The pupil in third nerve palsy is poorly reactive and mydriatic compared with the contralateral pupil, as shown below; accordingly, anisocoria is maximal in light.

Typical pupil in third nerve palsy, with mydriasis Typical pupil in third nerve palsy, with mydriasis. Note the inability to adduct the right eye. This patient has a skull-based meningioma that is compressing the right third nerve. At rest, complete ptosis is present in the right eye; however, lid elevation with attempted adduction of the right eye is noted, which is consistent with aberrant regeneration.

An isolated dilated pupil without ocular dysmotility or ptosis rarely ("never") represents a third nerve palsy (it is important to check extreme of gaze for subtle misalignment suggestive of partial oculomotor nerve palsy). It is more likely related to a tonic, a mechanically, or a pharmacologically affected pupil.

Pharmacologic pupil

The pharmacologically dilated pupil is larger than in most other causes of anisocoria with mydriasis (often measuring 8-9 mm initially).

The pupil fails to respond to light stimuli, near stimuli, or 1% pilocarpine solution; mechanical iris disruption can also account for such findings and can be distinguished with slit lamp examination.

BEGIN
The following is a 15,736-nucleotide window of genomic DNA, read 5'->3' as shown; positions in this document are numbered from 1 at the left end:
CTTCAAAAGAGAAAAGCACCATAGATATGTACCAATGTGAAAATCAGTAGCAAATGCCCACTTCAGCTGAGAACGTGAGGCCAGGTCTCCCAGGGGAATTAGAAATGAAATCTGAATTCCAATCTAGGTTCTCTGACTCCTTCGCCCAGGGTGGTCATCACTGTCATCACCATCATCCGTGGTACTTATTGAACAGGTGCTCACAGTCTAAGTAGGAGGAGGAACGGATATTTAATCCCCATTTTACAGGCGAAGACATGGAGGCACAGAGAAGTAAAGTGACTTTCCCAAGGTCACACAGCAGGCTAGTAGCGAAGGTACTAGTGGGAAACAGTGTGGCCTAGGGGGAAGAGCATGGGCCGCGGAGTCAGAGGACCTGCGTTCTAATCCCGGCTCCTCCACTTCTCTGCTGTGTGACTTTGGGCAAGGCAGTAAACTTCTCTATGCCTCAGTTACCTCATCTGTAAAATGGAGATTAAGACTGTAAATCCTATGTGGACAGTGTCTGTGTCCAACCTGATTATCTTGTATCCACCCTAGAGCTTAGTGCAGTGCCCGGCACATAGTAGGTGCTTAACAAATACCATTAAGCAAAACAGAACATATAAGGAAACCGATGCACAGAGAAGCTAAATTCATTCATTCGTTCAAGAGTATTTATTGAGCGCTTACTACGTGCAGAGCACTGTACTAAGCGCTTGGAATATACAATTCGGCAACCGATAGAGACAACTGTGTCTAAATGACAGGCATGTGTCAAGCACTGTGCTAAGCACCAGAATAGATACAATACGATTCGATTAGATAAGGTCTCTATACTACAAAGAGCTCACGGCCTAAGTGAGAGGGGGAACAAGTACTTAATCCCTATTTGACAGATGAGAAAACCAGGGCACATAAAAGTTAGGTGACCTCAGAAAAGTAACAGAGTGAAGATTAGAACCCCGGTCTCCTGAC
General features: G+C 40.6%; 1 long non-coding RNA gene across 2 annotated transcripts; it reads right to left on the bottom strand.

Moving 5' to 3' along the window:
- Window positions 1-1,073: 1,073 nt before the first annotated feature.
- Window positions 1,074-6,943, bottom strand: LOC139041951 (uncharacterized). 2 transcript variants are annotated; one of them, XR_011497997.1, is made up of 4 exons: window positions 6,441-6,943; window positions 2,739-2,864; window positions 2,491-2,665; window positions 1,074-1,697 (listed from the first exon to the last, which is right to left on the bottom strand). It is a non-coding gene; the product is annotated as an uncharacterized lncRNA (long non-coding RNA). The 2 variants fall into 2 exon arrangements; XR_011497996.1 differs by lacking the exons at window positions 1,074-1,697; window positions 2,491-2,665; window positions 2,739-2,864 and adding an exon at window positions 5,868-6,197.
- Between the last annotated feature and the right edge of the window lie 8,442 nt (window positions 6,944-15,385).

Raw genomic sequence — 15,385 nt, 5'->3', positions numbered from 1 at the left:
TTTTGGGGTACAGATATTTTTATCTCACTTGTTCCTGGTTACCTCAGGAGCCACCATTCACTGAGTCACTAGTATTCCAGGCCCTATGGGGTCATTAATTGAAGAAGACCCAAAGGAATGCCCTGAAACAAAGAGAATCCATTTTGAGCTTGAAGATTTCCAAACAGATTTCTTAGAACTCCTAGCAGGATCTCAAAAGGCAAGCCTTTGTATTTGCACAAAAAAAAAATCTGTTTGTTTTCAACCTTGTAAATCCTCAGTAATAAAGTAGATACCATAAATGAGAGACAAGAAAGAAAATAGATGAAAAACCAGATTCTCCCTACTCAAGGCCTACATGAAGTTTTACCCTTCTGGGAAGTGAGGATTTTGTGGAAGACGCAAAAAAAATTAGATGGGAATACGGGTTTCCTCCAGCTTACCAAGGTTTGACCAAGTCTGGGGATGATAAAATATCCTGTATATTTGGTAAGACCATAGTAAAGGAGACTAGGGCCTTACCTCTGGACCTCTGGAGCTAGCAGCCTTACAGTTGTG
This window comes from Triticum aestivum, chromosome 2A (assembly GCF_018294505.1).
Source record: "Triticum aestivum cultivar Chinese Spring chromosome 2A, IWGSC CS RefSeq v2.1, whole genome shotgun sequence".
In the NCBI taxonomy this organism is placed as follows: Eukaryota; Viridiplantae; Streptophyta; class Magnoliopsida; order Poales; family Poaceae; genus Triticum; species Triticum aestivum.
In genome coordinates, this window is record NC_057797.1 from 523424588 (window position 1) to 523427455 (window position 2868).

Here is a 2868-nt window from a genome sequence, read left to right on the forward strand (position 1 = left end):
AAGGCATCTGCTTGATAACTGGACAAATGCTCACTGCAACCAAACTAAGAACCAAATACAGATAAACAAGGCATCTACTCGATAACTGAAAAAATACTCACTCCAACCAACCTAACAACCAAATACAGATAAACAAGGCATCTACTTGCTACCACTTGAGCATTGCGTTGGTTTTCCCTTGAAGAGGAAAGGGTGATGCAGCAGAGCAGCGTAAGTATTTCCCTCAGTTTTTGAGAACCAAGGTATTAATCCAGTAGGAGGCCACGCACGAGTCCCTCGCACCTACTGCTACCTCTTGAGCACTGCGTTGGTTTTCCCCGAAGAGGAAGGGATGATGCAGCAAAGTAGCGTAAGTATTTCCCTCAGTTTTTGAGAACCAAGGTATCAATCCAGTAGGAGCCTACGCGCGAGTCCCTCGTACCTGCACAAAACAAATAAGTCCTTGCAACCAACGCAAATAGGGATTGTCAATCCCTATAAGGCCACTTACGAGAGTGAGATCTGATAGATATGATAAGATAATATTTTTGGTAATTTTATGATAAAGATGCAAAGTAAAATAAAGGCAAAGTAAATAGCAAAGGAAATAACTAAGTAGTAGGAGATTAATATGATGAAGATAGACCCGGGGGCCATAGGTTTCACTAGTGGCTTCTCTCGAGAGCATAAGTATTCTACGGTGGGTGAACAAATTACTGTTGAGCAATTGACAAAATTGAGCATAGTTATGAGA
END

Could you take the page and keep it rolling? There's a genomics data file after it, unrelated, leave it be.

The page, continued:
The remainder of the examination findings (ie, motility, eyelids, fundus, trigeminal function) should be normal, except near acuity (which is normalized with the use of a plus reading lens).

Instillation of atropine-like drugs may be either accidental or intentional, and potential sources of such exposure should be sought (eg, old eye drops in the house, exposure to medications such as inhalers [7] , exposure to toxic plants such as Datura [Angel's Trumpet] [8] ).

Mechanical

Mechanical damage to the iris muscle itself resulting from trauma, surgical intervention (eg, cataract extraction), iris synechiae (uveitis), and iridocorneal endothelial syndrome may produce anisocoria.